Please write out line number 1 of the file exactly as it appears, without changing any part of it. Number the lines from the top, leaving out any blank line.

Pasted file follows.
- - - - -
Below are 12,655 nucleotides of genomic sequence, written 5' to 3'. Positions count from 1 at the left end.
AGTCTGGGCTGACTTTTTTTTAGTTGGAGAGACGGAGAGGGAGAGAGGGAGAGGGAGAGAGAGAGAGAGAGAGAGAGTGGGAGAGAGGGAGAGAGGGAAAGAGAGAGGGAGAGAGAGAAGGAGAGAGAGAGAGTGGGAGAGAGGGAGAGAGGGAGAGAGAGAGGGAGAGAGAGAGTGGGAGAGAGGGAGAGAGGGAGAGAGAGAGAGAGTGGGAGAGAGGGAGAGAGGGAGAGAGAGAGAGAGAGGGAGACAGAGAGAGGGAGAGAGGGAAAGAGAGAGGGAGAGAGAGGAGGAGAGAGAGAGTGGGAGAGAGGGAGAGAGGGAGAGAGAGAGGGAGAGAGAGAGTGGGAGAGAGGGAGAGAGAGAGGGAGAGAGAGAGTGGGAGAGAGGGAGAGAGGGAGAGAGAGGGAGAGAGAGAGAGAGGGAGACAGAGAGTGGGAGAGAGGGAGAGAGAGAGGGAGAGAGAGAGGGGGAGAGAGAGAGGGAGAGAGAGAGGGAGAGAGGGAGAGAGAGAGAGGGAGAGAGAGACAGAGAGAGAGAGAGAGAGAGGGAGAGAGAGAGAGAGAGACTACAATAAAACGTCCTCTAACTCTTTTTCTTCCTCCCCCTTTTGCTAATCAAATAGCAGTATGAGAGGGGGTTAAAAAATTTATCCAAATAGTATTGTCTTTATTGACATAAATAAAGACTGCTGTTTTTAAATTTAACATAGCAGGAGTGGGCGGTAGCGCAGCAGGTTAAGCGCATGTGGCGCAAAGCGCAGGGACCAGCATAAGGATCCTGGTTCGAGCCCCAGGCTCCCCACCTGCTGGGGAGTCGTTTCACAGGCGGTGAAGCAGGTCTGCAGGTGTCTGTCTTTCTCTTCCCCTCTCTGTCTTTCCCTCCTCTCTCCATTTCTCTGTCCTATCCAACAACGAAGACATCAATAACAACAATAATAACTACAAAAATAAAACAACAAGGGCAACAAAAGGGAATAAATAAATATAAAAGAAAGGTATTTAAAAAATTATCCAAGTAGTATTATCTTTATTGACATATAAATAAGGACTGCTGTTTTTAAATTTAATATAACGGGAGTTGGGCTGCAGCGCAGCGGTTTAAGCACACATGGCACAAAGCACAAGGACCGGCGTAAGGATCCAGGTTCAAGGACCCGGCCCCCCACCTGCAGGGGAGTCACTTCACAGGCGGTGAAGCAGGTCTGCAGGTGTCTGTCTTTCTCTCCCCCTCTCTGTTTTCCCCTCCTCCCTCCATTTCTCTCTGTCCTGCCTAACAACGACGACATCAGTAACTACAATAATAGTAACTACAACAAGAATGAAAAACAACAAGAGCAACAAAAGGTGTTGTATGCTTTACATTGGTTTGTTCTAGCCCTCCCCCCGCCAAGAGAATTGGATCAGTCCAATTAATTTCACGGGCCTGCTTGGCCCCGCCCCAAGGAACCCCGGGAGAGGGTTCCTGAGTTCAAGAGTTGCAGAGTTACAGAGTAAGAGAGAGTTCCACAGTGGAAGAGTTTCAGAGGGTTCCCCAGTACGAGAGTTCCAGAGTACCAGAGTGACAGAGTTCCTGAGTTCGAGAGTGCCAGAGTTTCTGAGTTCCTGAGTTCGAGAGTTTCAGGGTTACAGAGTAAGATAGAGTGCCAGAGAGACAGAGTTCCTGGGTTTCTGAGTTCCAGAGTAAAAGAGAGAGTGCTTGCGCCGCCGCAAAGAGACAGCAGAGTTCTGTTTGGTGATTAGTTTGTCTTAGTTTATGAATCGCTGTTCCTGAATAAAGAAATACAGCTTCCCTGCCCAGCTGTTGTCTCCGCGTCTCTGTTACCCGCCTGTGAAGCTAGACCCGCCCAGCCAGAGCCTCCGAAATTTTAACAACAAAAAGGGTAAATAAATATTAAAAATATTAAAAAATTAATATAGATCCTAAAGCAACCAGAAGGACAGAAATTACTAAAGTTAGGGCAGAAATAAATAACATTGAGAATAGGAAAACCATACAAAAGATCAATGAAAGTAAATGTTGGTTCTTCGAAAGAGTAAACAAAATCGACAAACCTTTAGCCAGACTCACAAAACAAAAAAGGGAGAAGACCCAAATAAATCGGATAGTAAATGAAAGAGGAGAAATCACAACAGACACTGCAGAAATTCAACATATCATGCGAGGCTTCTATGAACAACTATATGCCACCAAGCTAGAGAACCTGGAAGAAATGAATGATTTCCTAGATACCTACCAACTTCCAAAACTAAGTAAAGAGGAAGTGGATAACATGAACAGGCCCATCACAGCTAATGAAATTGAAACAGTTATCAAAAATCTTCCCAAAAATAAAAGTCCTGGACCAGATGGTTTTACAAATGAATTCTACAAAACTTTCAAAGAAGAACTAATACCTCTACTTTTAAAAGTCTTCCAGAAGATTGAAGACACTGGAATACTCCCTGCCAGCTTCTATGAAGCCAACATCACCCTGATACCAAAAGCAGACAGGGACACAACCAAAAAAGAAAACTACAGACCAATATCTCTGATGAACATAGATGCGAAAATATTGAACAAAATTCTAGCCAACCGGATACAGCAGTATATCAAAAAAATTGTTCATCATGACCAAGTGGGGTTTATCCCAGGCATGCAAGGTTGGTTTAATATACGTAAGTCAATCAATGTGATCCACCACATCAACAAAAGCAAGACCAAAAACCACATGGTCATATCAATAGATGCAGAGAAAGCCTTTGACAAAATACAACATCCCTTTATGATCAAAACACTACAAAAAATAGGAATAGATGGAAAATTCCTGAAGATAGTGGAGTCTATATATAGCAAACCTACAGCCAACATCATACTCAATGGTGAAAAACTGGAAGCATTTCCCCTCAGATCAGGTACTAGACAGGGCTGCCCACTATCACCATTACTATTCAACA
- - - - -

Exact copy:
Below are 12,655 nucleotides of genomic sequence, written 5' to 3'. Positions count from 1 at the left end.